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Following a transurethral resection of the prostate (TURP), you may need to recover in hospital for1 to 3 days before you can go home.

While in hospital, you may be given fluids directly into a vein (intravenously) until you've recovered from the anaesthetic and are able to eat and drink.

You shouldn't experience any severe pain, but there may be some discomfort and bladder spasms (contractions) from the catheter, which is left in place because your urethra (the tube that carries urine out of the body) will be swollen and sore.

Before you're discharged, you'll be given advice about your recovery. A follow-up appointment to check your progress should be made for a few weeks later.

You won't be able to pee normally at first because your urethra will be swollen.

The catheter used to flush out your bladder during the operation will be left in place for a while to allow you to pee until the swelling goes down.

During the day after the operation, water may be pumped through the catheter to clean your bladder and get rid of any blood clots and other debris.

This usually is not painful, but may make your bladder feel uncomfortably full.

The catheter may be removed to check if you can pee before going home.

It's normal to find peeing uncomfortable and difficult to control for at least a few days after the catheter is removed.

If you still cannot pee, a catheter may need to be put back in.

You'll be able to go home with the catheter still in place, and an appointment will be made to remove it a few days or weeks later. 

See living with a urinary catheter for information about looking after your catheter.

It's common to feel tired and under the weather for a week or two after having a TURP. Most men are up and about after 3 to 4 weeks recovery.

For the first 3 to 4 weeks, you shouldn't lift or move any heavy objects (including shopping) or do any strenuous exercise. If possible, ask friends or family members if they can help around the house.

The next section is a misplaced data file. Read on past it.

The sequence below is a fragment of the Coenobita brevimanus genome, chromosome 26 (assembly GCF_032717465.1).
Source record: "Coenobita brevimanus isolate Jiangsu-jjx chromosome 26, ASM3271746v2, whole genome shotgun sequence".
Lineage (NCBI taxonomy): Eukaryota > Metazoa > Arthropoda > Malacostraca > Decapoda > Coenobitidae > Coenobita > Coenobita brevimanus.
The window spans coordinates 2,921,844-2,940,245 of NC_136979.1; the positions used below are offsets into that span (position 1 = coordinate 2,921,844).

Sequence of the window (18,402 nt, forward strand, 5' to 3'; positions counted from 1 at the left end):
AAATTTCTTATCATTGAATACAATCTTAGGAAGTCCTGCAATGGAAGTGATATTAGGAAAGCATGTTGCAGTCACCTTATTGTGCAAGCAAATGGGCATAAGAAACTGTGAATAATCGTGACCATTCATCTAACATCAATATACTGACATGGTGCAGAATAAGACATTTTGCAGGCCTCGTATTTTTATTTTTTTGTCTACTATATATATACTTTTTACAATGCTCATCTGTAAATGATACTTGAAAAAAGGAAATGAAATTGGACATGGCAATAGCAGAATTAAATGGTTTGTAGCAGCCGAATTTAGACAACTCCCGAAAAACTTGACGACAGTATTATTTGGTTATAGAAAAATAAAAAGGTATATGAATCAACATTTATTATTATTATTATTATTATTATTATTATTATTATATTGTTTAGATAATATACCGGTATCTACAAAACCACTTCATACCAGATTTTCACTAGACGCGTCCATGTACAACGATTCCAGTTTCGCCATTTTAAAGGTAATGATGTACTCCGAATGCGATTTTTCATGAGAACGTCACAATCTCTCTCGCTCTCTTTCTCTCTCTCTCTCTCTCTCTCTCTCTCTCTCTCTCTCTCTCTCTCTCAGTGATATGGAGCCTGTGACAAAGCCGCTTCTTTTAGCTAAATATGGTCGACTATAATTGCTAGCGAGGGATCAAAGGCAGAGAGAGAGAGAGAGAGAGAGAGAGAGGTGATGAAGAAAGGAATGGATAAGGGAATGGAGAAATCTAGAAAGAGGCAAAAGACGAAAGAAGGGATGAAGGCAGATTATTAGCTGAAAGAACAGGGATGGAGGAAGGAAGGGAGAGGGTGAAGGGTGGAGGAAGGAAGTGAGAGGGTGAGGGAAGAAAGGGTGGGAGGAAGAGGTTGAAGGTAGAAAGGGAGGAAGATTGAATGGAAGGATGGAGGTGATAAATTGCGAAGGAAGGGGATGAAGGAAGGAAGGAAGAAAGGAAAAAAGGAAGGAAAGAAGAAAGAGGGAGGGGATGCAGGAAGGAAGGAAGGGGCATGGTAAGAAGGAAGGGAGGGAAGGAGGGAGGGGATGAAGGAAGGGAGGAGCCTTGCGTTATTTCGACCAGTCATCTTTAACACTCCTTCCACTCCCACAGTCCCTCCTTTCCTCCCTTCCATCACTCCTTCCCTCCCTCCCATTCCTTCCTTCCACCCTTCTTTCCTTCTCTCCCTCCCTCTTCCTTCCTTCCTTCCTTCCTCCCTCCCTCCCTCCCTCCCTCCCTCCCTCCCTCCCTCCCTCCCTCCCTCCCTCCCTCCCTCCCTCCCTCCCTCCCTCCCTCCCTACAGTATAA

Once you feel able, gentle exercise such as walking will help keep your blood circulating and lower your risk of getting a blood clot in your legs.

Drinking plenty of water while you're recovering may help reduce the risk of getting a urinary tract infection (UTI) and can help clear any blood from your pee.

You may also be advised to do some pelvic floor exercises to help improve your bladder control.

Any pain can usually be treated by taking over-the-counter painkillers, such as paracetamol or ibuprofen.

It usually takes between 3 and 4 weeks to fully recover from a TURP. Your surgeon or GP will advise you about when it's safe to return to your normal activities.


When you can return to work will largely depend on your job. For example, someone who works in an office may be able to return to work sooner than someone who does heavy manual work.

In most cases, you'll be advised to take around 3 or 4 weeks off work.


Ask your surgeon or GP for advice on when it's safe for you to drive again.

You should also speak to your insurer before driving again after having surgery.

Having sex

It will probably be around 3 or 4 weeks after your operation before you feel comfortable enough to have sex.

After having a TURP, it's normal to occasionally notice some blood in your urine. Around a week or two after the operation, the amount of blood may increase as the scab on your prostate falls off.

Drinking plenty of fluids will help flush any blood or small blood clots out of your bladder.

While you're recovering, you should contact a GP immediately or call 111 if:

  • you have a high temperature
  • you have severe pain when peeing
  • you cannot pee
  • there's a lot of blood in your pee or this gets worse
  • there are blood clots in your pee

These symptoms can be a sign of a problem, such as internal bleeding or a urinary infection, that needs to be treated.